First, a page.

Since a lubricated hydrophilic catheter is very slippery, the friction it causes to the urethra during catheterization is also relatively small. Less friction means there’s a decreased likelihood of urethral pain, discomfort, and injury. A study has shown that hydrophilic catheters decrease the likelihood of hematuria (blood in urine).
You don’t need to labouriously apply lubricating jelly to a hydrophilic catheter, instead you would lubricate it with water. Hydrophilic catheters often come with sterile water pouches attached to the packaging. To lubricate the catheter, you would squeeze open the pouch and let water flow into the packaging, soaking the catheter.
When using a hydrophilic catheter, you don’t need to carry additional lubrication with you, thus making it more convenient.
Hydrophilic catheters are often designed to be no-touch. Since the hydrophilic catheter is lubricated by water, you don’t need to touch the catheter tube to lubricate it. The non-touch catheter also comes with an insertion aid, which you can hold on to during insertion so you never need to touch the catheter tube.
Not needing to touch the catheter tube decreases the chance of germs transferring from your hands into your urethra. If bacteria and viruses travel with the catheter into your urinary tract, you will likely get a UTI (here are some tips to avoid catheter-associated UTI).
Here are the step-by-step instructions on how to use a CompactCath hydrophilic catheter:
Hydrophilic means water-loving. A hydrophilic catheter is a urinary intermittent catheter coated with a special polymer coating that can bind onto water molecules. When a hydrophilic catheter comes into contact with water, the polymer coating binds onto the water and becomes extremely slippery and smooth. The superior lubricity of hydrophilic catheters makes them popular among intermittent catheter users.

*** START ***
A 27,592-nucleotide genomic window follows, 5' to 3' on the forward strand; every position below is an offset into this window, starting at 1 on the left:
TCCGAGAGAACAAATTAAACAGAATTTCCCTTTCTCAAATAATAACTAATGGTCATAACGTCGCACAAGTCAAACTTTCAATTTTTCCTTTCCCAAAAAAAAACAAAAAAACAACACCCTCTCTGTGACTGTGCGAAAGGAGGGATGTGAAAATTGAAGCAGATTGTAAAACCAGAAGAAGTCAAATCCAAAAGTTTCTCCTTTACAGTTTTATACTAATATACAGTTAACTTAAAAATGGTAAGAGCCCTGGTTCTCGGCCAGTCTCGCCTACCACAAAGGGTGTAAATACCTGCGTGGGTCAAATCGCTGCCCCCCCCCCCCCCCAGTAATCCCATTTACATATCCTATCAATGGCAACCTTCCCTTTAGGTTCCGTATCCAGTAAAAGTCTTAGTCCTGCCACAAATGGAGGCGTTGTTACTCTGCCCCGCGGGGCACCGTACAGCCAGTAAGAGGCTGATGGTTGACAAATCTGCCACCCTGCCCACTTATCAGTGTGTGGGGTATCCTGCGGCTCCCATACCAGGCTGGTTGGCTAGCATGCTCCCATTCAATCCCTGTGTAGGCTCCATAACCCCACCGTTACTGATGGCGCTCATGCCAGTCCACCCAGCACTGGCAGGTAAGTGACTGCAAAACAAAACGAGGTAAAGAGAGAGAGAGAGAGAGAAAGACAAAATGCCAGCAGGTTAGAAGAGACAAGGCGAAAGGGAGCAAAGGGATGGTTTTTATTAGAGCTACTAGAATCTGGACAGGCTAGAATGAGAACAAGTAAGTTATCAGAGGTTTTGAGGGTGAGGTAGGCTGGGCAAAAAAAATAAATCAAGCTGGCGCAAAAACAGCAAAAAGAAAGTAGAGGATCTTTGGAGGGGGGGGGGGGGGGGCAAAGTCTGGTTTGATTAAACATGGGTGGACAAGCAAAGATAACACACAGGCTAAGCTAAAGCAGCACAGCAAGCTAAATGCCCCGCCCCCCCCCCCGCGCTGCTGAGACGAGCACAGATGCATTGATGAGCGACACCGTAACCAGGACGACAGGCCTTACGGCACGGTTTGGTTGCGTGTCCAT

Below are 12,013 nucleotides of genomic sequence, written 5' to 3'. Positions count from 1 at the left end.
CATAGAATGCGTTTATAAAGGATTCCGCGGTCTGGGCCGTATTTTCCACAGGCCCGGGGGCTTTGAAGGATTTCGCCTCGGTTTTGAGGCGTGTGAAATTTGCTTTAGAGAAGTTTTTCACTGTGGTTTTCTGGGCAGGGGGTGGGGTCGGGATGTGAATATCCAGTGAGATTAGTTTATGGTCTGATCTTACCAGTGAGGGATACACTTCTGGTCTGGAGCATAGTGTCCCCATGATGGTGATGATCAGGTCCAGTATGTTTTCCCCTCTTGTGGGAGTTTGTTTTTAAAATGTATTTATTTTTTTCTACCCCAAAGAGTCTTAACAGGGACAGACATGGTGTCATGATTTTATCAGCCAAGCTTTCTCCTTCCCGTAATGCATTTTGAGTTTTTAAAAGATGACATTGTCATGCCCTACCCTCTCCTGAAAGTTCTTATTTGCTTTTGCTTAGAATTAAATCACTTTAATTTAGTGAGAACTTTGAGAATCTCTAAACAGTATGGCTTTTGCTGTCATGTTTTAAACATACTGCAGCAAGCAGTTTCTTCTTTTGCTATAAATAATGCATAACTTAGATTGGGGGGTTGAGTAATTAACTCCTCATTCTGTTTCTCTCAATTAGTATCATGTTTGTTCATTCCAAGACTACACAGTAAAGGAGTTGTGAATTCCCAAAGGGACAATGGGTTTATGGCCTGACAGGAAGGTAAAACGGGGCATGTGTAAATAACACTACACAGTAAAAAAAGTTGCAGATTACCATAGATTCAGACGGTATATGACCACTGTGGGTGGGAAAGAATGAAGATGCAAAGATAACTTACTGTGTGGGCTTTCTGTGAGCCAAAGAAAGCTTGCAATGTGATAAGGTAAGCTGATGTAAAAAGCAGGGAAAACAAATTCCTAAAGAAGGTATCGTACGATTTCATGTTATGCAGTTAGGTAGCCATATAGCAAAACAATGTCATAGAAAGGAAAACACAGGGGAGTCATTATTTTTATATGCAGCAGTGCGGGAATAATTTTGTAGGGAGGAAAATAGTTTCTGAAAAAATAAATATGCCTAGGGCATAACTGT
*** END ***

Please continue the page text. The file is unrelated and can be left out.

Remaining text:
This article will explain the benefits of using a hydrophilic catheter and how to self-catheterize with a hydrophilic catheter.
When you’re on the road, there are so many unknowns. You may be in a situation where you can’t wash your hands. Touching the catheter with your germ-ridden hands is very likely to give you an infection.
A catheter with a no-touch design means you don’t have to touch the catheter tube as you insert it. Researchers have handled both no-touch catheters and normal catheters with germ-infected gloves and found that there is often no bacteria detectable on the no-touch catheters.
Even if you’re not used to using this kind of catheter, you can look into it for your trip. Practice using them before you go on the trip. You don’t want to run into problems when you’re already on the road. If you don’t have insurance and non-touch catheters are costly to you, you can bring a few and use them when you’re unable to wash your hands properly.
Travelling catheters are often no-touch for hygienic reasons, but they are also compact, light and pre-lubricated. This means they take little room and don’t add on a lot of weight to your luggage, and you can catheterize more quickly and easily.